Editor’s note: This article originally appeared in the March 2012 issue of BLADE. Keep exploring BLADE‘s extensive archives with this download of back issues.
Through knives I have met some of the most amazing people, one of whom is actor Johnny Strong.
Last summer I received an e-mail from Johnny. He was interested in my Dragon Waki he had found on Bladeart.com’s website. We exchanged e-mails about his new waki, music and his interest in knifemaking. I learned Johnny is an actor, musician, martial artist and artist. He has been collecting knives since he was 8.
From Collecting to Making Knives
“It was when I was on tour with my band, Operator, that I got serious about collecting custom knives. I would be on the tour bus searching the web for knife dealers,” he said.
After talking with Johnny and learning a little about him, I suggested he visit my shop and hang out for a weekend. He did—and he jumped in with both feet.
We started out forging two blades to shape. Then I taught him grinding and heat treating. The crash course was three long, fun-filled days. As Johnny told BLADE®, “It was a great experience coming to Wally’s and having him share all his knowledge with me. I learned how to manipulate steel and apply these skills to my edged art.”
As soon as Johnny returned home, he ordered a belt grinder, drill press and some steel. In the past year he has created some very original designs. His computer-drawing skills enabled him to develop a practical and aggressive-looking knife style. As he noted, “With my knives, I like to paint in tactical colors.”
Johnny Strong’s Knives
His blades are flat ground from CPM-S35V stainless steel and heat treated by Paul Bos Heat Treating.
Johnny has created some unusual blade finishes with a combination of bead blasting and etching. The blades are ground with a wide secondary bevel that makes his knives razor sharp, similar to those by Shiva Ki.
Johnny hand carved a mold to make his handles. He casts them one at a time. The handle material is an impact/chemical-resistant resin. The cutouts in the handle butts are multi-purpose prying/shaping tools. He also designed and ordered custom-made black titanium handle fasteners. Three of Johnny’s models are the Urban Assassin, Canine Assassin and Combat Assassin.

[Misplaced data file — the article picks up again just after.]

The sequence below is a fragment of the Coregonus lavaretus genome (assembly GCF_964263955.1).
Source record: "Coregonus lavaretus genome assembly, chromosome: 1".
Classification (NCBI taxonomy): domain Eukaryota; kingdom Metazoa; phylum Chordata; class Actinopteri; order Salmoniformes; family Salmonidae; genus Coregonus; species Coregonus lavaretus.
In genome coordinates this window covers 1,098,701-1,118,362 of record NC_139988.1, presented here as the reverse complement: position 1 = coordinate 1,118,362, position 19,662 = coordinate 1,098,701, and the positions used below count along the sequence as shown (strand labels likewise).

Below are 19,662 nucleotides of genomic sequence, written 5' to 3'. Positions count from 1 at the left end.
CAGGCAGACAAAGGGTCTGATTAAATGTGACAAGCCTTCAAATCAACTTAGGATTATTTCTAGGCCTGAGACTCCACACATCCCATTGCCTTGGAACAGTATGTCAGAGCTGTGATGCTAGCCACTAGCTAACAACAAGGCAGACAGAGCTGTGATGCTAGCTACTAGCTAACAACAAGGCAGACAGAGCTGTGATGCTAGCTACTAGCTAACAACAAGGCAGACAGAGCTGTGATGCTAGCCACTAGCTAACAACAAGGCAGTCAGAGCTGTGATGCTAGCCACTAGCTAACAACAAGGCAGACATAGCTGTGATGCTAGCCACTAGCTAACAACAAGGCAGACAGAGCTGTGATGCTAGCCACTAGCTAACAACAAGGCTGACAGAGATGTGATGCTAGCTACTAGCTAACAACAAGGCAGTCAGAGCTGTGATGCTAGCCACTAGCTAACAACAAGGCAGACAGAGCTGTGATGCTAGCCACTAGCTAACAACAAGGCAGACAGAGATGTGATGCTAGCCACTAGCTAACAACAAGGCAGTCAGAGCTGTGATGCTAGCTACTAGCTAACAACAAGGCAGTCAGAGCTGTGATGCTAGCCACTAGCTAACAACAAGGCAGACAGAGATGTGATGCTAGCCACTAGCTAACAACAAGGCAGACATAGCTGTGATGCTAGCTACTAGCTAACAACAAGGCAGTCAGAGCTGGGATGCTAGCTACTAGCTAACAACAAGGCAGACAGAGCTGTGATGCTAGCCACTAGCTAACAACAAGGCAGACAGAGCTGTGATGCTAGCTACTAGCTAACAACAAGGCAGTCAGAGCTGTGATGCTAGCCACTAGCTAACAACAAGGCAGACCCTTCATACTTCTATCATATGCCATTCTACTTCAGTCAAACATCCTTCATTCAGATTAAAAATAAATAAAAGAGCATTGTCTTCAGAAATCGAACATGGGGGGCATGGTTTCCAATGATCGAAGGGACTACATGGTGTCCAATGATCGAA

Respective blade lengths are 6.5, 8.5 and 11 inches. The blade of the Canine Assassin has a tiger-stripe finish, while the Combat Assassin blade features a sawback. Each blade has what Johnny calls his three-edge design, which was inspired by the knife-combat training he has received. All his knives come with custom leather sheaths.
Sinners & Saints
Johnny has starred in Black Hawk Down, The Fast and The Furious, Get Carter, The Glimmer Man and his new (as of the original publication of this article) action movie, Sinners and Saints. Johnny plays the lead role of Sean Riley, a New Orleans detective.
To prepare for one of the movie’s knife fight scenes, Johnny trained with Ron Balicki for three months. Balicki is well known as a practitioner and teacher of the martial arts, and is a student and son-in-law of Dan Inosanto, a legendary martial arts instructor who studied under Bruce Lee. Balicki is also a top Hollywood stuntman and plays the role of Rucker in Sinners and Saints.
Johnny learned both one-handed and two-handed combative drills. In a knife-fighting scene in the movie, Johnny uses an Allen Elishewitz “Phalanx” folder and a Cold Steel Tai Pan dagger. Balicki plays Rucker, a bad guy Johnny’s character must kill. The knife-fighting scene took two days to shoot. Balicki uses a Cold Steel Voyager folder in the scene.
“Ron has a ton of experience and was great to work with,” Johnny noted. “We wanted to make the knife-fighting scene as realistic as possible.”
Johnny has a strong background in martial arts with a black belt in Brazilian Ju-Jitsu, and is training hard to get in shape for his next movie.
Movies, Music and Knives
This past fall I flew down to Johnny’s to help with his knifemaking and have some fun playing music as well.
Music is a big part of Johnny’s life. When not acting, he works on music either for film scenes or his own CDs.
Prior to press time he had released his new album, The War of Art, on iTunes. It features two of his Urban Assassin models silhouetted on the cover. I was asked to bring my guitar so I could play lead on a couple of songs in his studio.
What a blast—mixing knifemaking with recording music! Stay tuned for more movies, music and knives from a very talented guy.
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